Once upon a time in the NBA, a player was allowed 1 1/2 steps without dribbling before getting called for traveling. The rule was easy to interpret and enforce: once you established, then lifted, your pivot foot, you had to get rid of the ball before re-planting that foot.
Then, in the NBA's infinite wisdom, it elected to stop calling traveling when players took an extra half-step while driving to the hoop. (I first noticed this phenomenon towards the end of Magic Johnson's career.) Fans liked to see spectacular drives and dunks, and loosening the traveling rule encouraged those fan-pleasing plays. Problem was, the effect was similar to Major League baseball's decision to turn a blind eye to steroid use in the interests of increasing the number of fan-pleasing home runs. Namely, the game was cheapened.
Now, it's gotten to the point of absurdity. Enforcement of traveling on drives to the hoop is practically non-existent. Some guys--mainly veterans--still more or less adhere to the old rule. But others pick up the ball around the foul line--or even at the top of the key--and simply run to the hoop with it. Every once in awhile an official will suffer a brain freeze and call traveling--at which the offending player will register shock & disbelief. But those calls are so rare now that opportunistic players aren't fazed: they go right on waltzing to the hoop, knowing that the huge advantage gained is worth the occasional turnover.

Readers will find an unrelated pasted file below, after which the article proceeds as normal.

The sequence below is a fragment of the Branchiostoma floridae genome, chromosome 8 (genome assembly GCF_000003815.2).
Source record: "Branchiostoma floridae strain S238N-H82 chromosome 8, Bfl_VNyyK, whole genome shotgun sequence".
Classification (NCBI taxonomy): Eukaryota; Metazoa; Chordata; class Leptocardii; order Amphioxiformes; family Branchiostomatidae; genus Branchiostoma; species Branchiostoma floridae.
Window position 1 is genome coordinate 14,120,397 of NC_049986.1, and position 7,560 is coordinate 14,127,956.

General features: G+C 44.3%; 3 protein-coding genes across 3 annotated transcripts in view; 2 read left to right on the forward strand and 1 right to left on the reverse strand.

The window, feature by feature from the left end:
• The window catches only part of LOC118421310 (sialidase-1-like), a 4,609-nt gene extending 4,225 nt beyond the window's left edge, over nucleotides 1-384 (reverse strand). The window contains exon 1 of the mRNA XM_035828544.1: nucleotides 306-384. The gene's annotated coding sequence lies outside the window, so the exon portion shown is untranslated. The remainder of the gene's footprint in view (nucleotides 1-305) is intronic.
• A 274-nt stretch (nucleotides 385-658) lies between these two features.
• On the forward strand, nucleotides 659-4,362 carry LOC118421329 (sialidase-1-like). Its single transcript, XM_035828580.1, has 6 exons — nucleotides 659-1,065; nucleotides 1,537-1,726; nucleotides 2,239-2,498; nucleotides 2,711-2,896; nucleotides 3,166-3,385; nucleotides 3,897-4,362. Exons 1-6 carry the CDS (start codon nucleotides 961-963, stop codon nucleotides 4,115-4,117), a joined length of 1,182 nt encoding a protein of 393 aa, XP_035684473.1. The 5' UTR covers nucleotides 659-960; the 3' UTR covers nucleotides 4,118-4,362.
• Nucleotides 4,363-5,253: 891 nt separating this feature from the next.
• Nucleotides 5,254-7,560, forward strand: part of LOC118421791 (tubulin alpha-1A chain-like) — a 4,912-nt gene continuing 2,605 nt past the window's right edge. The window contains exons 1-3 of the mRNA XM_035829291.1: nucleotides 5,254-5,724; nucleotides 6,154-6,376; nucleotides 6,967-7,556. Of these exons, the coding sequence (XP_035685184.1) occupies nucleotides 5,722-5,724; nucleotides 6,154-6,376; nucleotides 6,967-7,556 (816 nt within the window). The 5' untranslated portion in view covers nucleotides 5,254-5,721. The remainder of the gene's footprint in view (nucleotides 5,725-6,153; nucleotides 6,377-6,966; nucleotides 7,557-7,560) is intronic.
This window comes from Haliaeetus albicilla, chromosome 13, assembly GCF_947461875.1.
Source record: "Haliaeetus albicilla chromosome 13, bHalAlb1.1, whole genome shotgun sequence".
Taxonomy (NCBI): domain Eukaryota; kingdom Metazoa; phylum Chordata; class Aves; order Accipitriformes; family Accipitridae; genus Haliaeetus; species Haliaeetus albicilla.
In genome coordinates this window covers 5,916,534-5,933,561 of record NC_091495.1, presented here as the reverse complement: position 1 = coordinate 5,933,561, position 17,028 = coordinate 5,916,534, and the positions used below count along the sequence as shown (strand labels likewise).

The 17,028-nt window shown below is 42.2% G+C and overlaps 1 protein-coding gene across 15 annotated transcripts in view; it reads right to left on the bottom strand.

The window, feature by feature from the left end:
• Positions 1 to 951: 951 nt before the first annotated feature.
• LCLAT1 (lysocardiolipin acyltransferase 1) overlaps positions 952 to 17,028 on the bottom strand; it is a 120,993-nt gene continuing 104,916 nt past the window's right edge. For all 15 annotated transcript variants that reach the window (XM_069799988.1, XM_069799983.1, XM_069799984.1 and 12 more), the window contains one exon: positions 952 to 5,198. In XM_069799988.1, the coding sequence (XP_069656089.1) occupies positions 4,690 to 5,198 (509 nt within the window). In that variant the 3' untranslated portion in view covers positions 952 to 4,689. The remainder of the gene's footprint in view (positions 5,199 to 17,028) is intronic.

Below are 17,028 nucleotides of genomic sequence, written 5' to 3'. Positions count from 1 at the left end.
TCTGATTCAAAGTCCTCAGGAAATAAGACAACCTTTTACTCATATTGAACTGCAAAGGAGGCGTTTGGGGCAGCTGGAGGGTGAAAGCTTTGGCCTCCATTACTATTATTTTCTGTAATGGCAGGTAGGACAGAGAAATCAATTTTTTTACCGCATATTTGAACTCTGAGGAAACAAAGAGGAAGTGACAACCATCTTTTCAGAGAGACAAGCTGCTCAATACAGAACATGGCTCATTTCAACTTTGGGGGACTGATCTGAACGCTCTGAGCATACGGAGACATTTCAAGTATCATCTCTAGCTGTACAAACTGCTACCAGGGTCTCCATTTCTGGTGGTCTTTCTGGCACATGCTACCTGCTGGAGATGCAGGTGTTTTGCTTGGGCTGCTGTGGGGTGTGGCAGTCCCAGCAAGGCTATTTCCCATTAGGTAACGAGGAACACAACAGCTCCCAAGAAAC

James Harden is a case in point. Last night vs the Blazers, he traveled EVERY SINGLE TIME he drove to the hoop. And these weren't borderline offenses: he was taking three and four steps before shooting and/or getting hacked. He also palmed the ball continually. Yet Harden wasn't whistled for these blatant violations a single time. Au contraire, his helpless defenders were called for fouls when he'd run into them! I truly believe that Harden--as smart as he is talented--studied traveling innovator Manu Ginobli and figured, "if he gets away with it, maybe I can too."
Which leads me to the epiphany I experienced watching Harden last night. Why not just abolish the traveling rule altogether on drives to the hoop? Just say that once a player enters the paint--or gets within six feet of the side of the key (a new dotted line could be drawn on the court for the purpose), he's allowed to take as many steps as he pleases before shooting or passing. "Jump steps"? Sure, take a couple of those too.
I'm serious. If you can't beat 'em, join 'em. The league isn't going to start enforcing the old rule, and the new rule is beyond vague (supposedly, the refs are counting "beats" after the player picks up his dribble). Let's just let guys pick up the ball, tuck it under their arms, and run to the hoop like running backs. That's what's happening anyway.
Make sense to you?